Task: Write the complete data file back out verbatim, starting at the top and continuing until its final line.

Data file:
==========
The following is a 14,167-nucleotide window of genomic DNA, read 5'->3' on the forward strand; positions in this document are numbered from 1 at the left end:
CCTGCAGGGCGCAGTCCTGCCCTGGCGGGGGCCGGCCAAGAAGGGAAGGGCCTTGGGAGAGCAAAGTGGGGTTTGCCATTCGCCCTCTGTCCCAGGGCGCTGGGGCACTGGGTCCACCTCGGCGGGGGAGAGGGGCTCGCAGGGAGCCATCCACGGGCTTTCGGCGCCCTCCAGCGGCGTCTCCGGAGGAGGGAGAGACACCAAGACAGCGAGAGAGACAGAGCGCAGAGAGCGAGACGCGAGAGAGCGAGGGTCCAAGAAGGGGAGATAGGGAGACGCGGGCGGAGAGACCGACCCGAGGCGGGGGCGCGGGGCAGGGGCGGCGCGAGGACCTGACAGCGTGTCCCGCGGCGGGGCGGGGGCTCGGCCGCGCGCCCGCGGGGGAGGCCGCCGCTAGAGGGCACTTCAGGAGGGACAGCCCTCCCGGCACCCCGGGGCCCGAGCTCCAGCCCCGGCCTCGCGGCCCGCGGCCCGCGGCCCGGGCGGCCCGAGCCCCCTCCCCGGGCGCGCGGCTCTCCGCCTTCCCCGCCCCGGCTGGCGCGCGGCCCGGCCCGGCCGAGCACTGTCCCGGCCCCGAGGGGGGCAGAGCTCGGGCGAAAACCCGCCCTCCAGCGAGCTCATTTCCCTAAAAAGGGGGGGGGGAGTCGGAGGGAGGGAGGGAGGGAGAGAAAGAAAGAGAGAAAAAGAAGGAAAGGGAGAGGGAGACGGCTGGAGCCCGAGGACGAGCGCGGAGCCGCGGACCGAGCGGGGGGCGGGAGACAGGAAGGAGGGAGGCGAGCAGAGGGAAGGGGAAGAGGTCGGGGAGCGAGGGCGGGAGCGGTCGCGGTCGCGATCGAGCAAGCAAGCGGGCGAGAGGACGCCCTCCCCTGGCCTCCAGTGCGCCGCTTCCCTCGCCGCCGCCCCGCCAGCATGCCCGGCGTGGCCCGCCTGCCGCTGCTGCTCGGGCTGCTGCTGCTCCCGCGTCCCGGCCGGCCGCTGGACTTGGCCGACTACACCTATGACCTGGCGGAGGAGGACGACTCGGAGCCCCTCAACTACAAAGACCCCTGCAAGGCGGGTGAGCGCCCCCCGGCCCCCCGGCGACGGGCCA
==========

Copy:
The following is a 14,167-nucleotide window of genomic DNA, read 5'->3' on the forward strand; positions in this document are numbered from 1 at the left end:
CCTGCAGGGCGCAGTCCTGCCCTGGCGGGGGCCGGCCAAGAAGGGAAGGGCCTTGGGAGAGCAAAGTGGGGTTTGCCATTCGCCCTCTGTCCCAGGGCGCTGGGGCACTGGGTCCACCTCGGCGGGGGAGAGGGGCTCGCAGGGAGCCATCCACGGGCTTTCGGCGCCCTCCAGCGGCGTCTCCGGAGGAGGGAGAGACACCAAGACAGCGAGAGAGACAGAGCGCAGAGAGCGAGACGCGAGAGAGCGAGGGTCCAAGAAGGGGAGATAGGGAGACGCGGGCGGAGAGACCGACCCGAGGCGGGGGCGCGGGGCAGGGGCGGCGCGAGGACCTGACAGCGTGTCCCGCGGCGGGGCGGGGGCTCGGCCGCGCGCCCGCGGGGGAGGCCGCCGCTAGAGGGCACTTCAGGAGGGACAGCCCTCCCGGCACCCCGGGGCCCGAGCTCCAGCCCCGGCCTCGCGGCCCGCGGCCCGCGGCCCGGGCGGCCCGAGCCCCCTCCCCGGGCGCGCGGCTCTCCGCCTTCCCCGCCCCGGCTGGCGCGCGGCCCGGCCCGGCCGAGCACTGTCCCGGCCCCGAGGGGGGCAGAGCTCGGGCGAAAACCCGCCCTCCAGCGAGCTCATTTCCCTAAAAAGGGGGGGGGGAGTCGGAGGGAGGGAGGGAGGGAGAGAAAGAAAGAGAGAAAAAGAAGGAAAGGGAGAGGGAGACGGCTGGAGCCCGAGGACGAGCGCGGAGCCGCGGACCGAGCGGGGGGCGGGAGACAGGAAGGAGGGAGGCGAGCAGAGGGAAGGGGAAGAGGTCGGGGAGCGAGGGCGGGAGCGGTCGCGGTCGCGATCGAGCAAGCAAGCGGGCGAGAGGACGCCCTCCCCTGGCCTCCAGTGCGCCGCTTCCCTCGCCGCCGCCCCGCCAGCATGCCCGGCGTGGCCCGCCTGCCGCTGCTGCTCGGGCTGCTGCTGCTCCCGCGTCCCGGCCGGCCGCTGGACTTGGCCGACTACACCTATGACCTGGCGGAGGAGGACGACTCGGAGCCCCTCAACTACAAAGACCCCTGCAAGGCGGGTGAGCGCCCCCCGGCCCCCCGGCGACGGGCCA